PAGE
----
States Are Acting to Prevent Their Own Electricity Crisis

The Wall Street Journal editorial board warned recently that the Biden Administration’s climate agenda is forcing the retirement of fossil-fueled power plants that supply almost 60 percent of U.S. electricity.  These power plants are essential to satisfy America’s rapidly growing demand for electricity caused by power hungry data centers, new manufacturing facilities, electric vehicles, and other trends.  The WSJ piece follows similar warnings from electricity experts that extend over a seven-year period.  In spite of warnings almost too numerous to list, the Biden Administration continues to pursue policies that are threatening the reliability of our power supply.  For example, EPA is expected to finalize three new rules in the coming weeks that will cause the premature retirement of more coal-fueled power plants, even though coal generates at least half the electricity in seven states and at least 20 percent in 20 states.  Only nine states (grey below) use no coal at all.


Fortunately, some states are taking action to protect their electricity supplies and maintain affordable electricity prices. The Kentucky legislature voted to pass Senate Bill 349 to establish a commission that will review the adequacy of the state’s electricity supply and provide advice on whether the retirement of existing power plants would undermine the reliability of Kentucky’s electric grid. The commission’s broad membership – including energy experts, consumer advocates, and individuals representing all energy producing industries including nuclear, coal, gas, and renewables – will provide information to help the Kentucky Public Service Commission make sound decisions.  This approach could be used by other states concerned about their energy future.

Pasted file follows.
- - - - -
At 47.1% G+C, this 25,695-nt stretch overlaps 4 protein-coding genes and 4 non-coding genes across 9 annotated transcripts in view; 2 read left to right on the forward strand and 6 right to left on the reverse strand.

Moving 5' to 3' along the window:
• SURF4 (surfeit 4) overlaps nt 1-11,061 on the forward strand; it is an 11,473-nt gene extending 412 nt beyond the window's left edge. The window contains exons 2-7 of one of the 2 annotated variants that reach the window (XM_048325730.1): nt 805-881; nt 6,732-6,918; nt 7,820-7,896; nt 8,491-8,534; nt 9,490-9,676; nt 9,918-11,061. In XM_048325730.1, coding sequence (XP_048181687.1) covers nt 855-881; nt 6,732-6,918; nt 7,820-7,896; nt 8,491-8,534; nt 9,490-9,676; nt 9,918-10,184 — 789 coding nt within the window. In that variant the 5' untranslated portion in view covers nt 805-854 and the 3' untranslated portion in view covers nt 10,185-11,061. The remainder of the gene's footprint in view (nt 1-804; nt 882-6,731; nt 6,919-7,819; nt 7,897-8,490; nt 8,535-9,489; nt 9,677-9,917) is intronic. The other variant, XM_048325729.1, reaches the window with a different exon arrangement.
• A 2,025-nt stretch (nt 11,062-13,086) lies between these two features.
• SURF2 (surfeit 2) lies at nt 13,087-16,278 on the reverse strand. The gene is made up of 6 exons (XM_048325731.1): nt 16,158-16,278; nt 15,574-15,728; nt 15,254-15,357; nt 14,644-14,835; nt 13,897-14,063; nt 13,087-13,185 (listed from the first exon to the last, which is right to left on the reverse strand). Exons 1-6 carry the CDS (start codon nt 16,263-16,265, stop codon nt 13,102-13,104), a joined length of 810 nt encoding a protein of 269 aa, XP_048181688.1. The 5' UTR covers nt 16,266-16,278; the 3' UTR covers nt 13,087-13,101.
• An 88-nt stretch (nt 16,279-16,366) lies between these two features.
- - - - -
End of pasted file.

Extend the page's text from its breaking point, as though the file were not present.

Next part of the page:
Similarly, the South Dakota Public Utilities Commission took the unprecedented step of asking power provider Xcel Energy to reconsider its decision to close two coal-fueled power plants.  The commissioners noted that the closures “will elevate the risk of electricity outages,” particularly during extreme cold or heat and “are likely to pose a threat to life and property.”

With the Biden Administration increasing the risk of an electricity crisis, it has become even more important for states to take steps to protect their own electricity supplies.

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